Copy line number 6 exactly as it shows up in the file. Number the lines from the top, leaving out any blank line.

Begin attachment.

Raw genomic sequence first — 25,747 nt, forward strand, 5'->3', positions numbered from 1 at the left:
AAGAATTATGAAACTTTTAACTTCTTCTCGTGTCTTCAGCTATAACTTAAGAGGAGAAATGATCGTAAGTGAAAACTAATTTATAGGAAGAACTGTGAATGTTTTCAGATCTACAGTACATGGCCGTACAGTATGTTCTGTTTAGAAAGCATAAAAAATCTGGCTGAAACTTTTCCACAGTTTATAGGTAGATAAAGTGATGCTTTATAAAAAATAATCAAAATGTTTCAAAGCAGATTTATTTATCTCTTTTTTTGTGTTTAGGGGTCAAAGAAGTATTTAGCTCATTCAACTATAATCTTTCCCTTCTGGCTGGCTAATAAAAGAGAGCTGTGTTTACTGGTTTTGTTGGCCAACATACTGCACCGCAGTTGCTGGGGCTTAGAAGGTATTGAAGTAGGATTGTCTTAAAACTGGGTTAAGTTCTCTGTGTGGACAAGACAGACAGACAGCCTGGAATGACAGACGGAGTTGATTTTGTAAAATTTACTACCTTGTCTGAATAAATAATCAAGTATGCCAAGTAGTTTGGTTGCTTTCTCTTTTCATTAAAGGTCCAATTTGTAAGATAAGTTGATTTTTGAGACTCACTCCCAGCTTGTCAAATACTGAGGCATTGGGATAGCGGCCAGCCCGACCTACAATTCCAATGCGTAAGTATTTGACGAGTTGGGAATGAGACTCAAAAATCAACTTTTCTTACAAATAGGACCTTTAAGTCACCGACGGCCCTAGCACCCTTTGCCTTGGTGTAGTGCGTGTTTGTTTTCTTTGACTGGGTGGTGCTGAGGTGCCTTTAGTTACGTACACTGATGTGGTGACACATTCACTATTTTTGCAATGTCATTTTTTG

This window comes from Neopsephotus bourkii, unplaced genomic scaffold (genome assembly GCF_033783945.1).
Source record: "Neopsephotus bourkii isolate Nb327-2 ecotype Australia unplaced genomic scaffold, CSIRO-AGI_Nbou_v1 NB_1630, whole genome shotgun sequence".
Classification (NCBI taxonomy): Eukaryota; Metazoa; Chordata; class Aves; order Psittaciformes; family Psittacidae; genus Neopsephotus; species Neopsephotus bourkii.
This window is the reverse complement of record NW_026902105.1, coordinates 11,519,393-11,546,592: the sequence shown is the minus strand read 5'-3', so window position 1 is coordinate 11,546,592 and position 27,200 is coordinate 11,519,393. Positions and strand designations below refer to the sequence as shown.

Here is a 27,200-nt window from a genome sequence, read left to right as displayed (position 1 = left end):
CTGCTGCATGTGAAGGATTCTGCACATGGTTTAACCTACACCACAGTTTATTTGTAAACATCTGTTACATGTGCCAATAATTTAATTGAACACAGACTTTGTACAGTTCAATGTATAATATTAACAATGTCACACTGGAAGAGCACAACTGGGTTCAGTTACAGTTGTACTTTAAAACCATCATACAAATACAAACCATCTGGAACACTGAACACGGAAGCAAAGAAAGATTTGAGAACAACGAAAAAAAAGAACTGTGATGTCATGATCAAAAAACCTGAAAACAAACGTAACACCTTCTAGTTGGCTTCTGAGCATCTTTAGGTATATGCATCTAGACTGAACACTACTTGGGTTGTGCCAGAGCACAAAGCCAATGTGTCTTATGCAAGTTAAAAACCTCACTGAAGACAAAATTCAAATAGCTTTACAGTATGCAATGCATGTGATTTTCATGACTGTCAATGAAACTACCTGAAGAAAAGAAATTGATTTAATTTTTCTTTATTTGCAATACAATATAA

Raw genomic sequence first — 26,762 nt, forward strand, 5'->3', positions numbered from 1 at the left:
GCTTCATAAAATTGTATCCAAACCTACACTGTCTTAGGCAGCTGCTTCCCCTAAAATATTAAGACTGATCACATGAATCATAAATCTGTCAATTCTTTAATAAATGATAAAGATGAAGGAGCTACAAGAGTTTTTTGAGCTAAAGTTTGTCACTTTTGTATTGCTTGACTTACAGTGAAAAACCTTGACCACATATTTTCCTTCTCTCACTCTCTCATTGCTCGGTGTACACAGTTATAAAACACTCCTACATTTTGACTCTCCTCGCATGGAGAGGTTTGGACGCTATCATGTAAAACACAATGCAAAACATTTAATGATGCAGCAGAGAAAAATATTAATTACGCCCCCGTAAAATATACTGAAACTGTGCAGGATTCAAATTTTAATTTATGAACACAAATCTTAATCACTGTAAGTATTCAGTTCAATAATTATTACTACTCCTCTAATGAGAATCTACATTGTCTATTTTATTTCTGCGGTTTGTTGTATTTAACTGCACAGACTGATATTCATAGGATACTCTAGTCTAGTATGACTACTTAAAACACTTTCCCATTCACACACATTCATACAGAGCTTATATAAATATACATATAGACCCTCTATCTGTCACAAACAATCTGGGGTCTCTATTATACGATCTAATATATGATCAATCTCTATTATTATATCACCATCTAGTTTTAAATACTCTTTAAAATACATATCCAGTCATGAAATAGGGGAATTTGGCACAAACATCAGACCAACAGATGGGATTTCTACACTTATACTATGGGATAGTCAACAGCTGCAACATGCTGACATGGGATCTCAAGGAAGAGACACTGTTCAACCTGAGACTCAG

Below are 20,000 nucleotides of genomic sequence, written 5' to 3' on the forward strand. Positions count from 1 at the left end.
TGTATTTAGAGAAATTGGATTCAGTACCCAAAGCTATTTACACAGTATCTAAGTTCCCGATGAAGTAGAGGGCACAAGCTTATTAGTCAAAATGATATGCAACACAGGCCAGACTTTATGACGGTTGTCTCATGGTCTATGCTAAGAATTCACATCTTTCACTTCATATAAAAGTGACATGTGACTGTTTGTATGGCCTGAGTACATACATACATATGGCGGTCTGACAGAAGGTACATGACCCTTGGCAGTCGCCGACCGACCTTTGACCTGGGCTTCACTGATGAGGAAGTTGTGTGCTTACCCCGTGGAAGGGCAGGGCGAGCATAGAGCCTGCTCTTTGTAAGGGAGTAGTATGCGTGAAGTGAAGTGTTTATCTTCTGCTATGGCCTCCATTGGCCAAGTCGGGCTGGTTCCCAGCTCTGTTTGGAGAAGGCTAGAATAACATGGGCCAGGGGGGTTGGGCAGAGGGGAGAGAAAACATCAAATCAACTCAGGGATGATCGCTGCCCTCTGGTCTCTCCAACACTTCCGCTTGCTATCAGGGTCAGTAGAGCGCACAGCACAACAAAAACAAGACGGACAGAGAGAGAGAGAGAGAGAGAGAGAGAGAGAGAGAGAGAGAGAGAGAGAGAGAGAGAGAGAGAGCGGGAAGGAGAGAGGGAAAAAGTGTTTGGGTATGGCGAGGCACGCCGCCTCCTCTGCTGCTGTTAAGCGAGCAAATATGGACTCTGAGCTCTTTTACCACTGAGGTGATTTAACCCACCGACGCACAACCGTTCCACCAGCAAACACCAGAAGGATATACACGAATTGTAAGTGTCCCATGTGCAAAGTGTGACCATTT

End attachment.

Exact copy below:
This window is the reverse complement of record NW_026902105.1, coordinates 11,519,393-11,546,592: the sequence shown is the minus strand read 5'-3', so window position 1 is coordinate 11,546,592 and position 27,200 is coordinate 11,519,393. Positions and strand designations below refer to the sequence as shown.